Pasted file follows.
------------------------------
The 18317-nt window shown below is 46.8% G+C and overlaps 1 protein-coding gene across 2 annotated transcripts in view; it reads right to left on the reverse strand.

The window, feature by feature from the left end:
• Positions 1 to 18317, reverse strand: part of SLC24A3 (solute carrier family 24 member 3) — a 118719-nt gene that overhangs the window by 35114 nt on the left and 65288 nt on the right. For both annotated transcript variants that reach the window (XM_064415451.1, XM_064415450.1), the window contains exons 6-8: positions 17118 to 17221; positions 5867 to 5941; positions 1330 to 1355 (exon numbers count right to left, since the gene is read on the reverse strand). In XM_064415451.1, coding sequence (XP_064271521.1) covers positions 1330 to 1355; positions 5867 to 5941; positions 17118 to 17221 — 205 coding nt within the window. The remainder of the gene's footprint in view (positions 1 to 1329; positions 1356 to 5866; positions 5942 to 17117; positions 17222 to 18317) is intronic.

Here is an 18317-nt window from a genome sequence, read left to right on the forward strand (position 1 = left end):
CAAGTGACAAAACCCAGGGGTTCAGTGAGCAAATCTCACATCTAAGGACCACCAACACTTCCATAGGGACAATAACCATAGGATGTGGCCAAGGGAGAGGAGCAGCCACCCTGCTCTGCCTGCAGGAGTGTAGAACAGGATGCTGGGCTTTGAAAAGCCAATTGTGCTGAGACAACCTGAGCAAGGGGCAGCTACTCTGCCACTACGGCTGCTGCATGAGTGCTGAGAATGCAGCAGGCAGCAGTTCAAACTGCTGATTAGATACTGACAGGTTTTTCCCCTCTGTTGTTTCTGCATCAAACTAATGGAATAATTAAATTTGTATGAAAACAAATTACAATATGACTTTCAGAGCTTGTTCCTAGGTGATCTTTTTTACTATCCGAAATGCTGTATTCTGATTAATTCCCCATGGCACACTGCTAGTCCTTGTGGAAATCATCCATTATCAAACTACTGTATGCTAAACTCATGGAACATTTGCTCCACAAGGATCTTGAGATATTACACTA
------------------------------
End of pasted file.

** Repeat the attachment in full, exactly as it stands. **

The 18317-nt window shown below is 46.8% G+C and overlaps 1 protein-coding gene across 2 annotated transcripts in view; it reads right to left on the reverse strand.

The window, feature by feature from the left end:
• Positions 1 to 18317, reverse strand: part of SLC24A3 (solute carrier family 24 member 3) — a 118719-nt gene that overhangs the window by 35114 nt on the left and 65288 nt on the right. For both annotated transcript variants that reach the window (XM_064415451.1, XM_064415450.1), the window contains exons 6-8: positions 17118 to 17221; positions 5867 to 5941; positions 1330 to 1355 (exon numbers count right to left, since the gene is read on the reverse strand). In XM_064415451.1, coding sequence (XP_064271521.1) covers positions 1330 to 1355; positions 5867 to 5941; positions 17118 to 17221 — 205 coding nt within the window. The remainder of the gene's footprint in view (positions 1 to 1329; positions 1356 to 5866; positions 5942 to 17117; positions 17222 to 18317) is intronic.

Here is an 18317-nt window from a genome sequence, read left to right on the forward strand (position 1 = left end):
CAAGTGACAAAACCCAGGGGTTCAGTGAGCAAATCTCACATCTAAGGACCACCAACACTTCCATAGGGACAATAACCATAGGATGTGGCCAAGGGAGAGGAGCAGCCACCCTGCTCTGCCTGCAGGAGTGTAGAACAGGATGCTGGGCTTTGAAAAGCCAATTGTGCTGAGACAACCTGAGCAAGGGGCAGCTACTCTGCCACTACGGCTGCTGCATGAGTGCTGAGAATGCAGCAGGCAGCAGTTCAAACTGCTGATTAGATACTGACAGGTTTTTCCCCTCTGTTGTTTCTGCATCAAACTAATGGAATAATTAAATTTGTATGAAAACAAATTACAATATGACTTTCAGAGCTTGTTCCTAGGTGATCTTTTTTACTATCCGAAATGCTGTATTCTGATTAATTCCCCATGGCACACTGCTAGTCCTTGTGGAAATCATCCATTATCAAACTACTGTATGCTAAACTCATGGAACATTTGCTCCACAAGGATCTTGAGATATTACACTA